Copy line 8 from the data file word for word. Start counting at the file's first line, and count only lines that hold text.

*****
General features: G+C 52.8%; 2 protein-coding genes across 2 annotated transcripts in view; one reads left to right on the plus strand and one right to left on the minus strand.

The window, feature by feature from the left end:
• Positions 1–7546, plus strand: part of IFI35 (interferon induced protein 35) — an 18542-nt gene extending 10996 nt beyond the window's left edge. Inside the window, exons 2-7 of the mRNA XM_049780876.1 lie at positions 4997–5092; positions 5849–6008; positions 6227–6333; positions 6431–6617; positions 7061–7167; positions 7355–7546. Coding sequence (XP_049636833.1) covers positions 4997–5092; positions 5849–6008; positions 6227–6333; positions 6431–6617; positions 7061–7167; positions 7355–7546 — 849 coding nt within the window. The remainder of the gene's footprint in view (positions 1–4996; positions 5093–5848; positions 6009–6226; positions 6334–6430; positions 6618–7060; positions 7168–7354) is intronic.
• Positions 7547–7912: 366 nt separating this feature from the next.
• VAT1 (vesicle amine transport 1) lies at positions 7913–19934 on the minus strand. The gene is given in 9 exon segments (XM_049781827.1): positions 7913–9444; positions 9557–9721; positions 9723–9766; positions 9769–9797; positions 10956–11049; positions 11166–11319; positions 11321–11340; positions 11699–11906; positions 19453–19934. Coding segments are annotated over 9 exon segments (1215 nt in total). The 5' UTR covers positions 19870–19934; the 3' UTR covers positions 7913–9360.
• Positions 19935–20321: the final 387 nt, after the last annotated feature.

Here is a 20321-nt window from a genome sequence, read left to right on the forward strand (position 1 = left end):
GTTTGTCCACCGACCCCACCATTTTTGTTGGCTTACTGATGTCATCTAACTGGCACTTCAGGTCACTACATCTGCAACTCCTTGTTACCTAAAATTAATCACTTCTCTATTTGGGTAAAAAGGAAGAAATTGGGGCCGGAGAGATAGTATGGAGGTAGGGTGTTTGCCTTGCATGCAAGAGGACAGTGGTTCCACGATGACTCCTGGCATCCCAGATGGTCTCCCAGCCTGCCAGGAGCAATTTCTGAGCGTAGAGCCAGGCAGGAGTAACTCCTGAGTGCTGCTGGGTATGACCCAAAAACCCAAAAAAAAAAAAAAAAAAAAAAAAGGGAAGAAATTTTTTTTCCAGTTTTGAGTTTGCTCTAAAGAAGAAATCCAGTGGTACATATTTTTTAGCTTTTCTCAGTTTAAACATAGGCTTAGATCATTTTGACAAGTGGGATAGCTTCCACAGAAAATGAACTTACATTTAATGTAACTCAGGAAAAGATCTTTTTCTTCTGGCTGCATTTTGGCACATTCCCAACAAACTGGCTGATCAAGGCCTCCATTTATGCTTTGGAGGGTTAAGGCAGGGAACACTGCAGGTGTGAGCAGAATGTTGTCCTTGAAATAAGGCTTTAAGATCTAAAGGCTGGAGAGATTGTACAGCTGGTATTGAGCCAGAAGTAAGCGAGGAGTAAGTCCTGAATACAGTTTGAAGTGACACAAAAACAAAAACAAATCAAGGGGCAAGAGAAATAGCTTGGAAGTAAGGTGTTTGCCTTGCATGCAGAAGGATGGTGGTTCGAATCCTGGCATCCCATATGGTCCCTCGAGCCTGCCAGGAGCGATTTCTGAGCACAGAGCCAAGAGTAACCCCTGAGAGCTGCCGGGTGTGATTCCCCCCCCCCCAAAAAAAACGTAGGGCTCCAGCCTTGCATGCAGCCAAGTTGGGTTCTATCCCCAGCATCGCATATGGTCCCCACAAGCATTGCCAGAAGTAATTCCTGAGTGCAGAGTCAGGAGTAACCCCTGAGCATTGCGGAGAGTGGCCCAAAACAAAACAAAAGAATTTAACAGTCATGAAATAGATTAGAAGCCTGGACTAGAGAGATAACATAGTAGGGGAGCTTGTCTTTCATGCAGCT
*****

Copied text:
GTTTGTCCACCGACCCCACCATTTTTGTTGGCTTACTGATGTCATCTAACTGGCACTTCAGGTCACTACATCTGCAACTCCTTGTTACCTAAAATTAATCACTTCTCTATTTGGGTAAAAAGGAAGAAATTGGGGCCGGAGAGATAGTATGGAGGTAGGGTGTTTGCCTTGCATGCAAGAGGACAGTGGTTCCACGATGACTCCTGGCATCCCAGATGGTCTCCCAGCCTGCCAGGAGCAATTTCTGAGCGTAGAGCCAGGCAGGAGTAACTCCTGAGTGCTGCTGGGTATGACCCAAAAACCCAAAAAAAAAAAAAAAAAAAAAAAAGGGAAGAAATTTTTTTTCCAGTTTTGAGTTTGCTCTAAAGAAGAAATCCAGTGGTACATATTTTTTAGCTTTTCTCAGTTTAAACATAGGCTTAGATCATTTTGACAAGTGGGATAGCTTCCACAGAAAATGAACTTACATTTAATGTAACTCAGGAAAAGATCTTTTTCTTCTGGCTGCATTTTGGCACATTCCCAACAAACTGGCTGATCAAGGCCTCCATTTATGCTTTGGAGGGTTAAGGCAGGGAACACTGCAGGTGTGAGCAGAATGTTGTCCTTGAAATAAGGCTTTAAGATCTAAAGGCTGGAGAGATTGTACAGCTGGTATTGAGCCAGAAGTAAGCGAGGAGTAAGTCCTGAATACAGTTTGAAGTGACACAAAAACAAAAACAAATCAAGGGGCAAGAGAAATAGCTTGGAAGTAAGGTGTTTGCCTTGCATGCAGAAGGATGGTGGTTCGAATCCTGGCATCCCATATGGTCCCTCGAGCCTGCCAGGAGCGATTTCTGAGCACAGAGCCAAGAGTAACCCCTGAGAGCTGCCGGGTGTGATTCCCCCCCCCCCAAAAAAAACGTAGGGCTCCAGCCTTGCATGCAGCCAAGTTGGGTTCTATCCCCAGCATCGCATATGGTCCCCACAAGCATTGCCAGAAGTAATTCCTGAGTGCAGAGTCAGGAGTAACCCCTGAGCATTGCGGAGAGTGGCCCAAAACAAAACAAAAGAATTTAACAGTCATGAAATAGATTAGAAGCCTGGACTAGAGAGATAACATAGTAGGGGAGCTTGTCTTTCATGCAGCT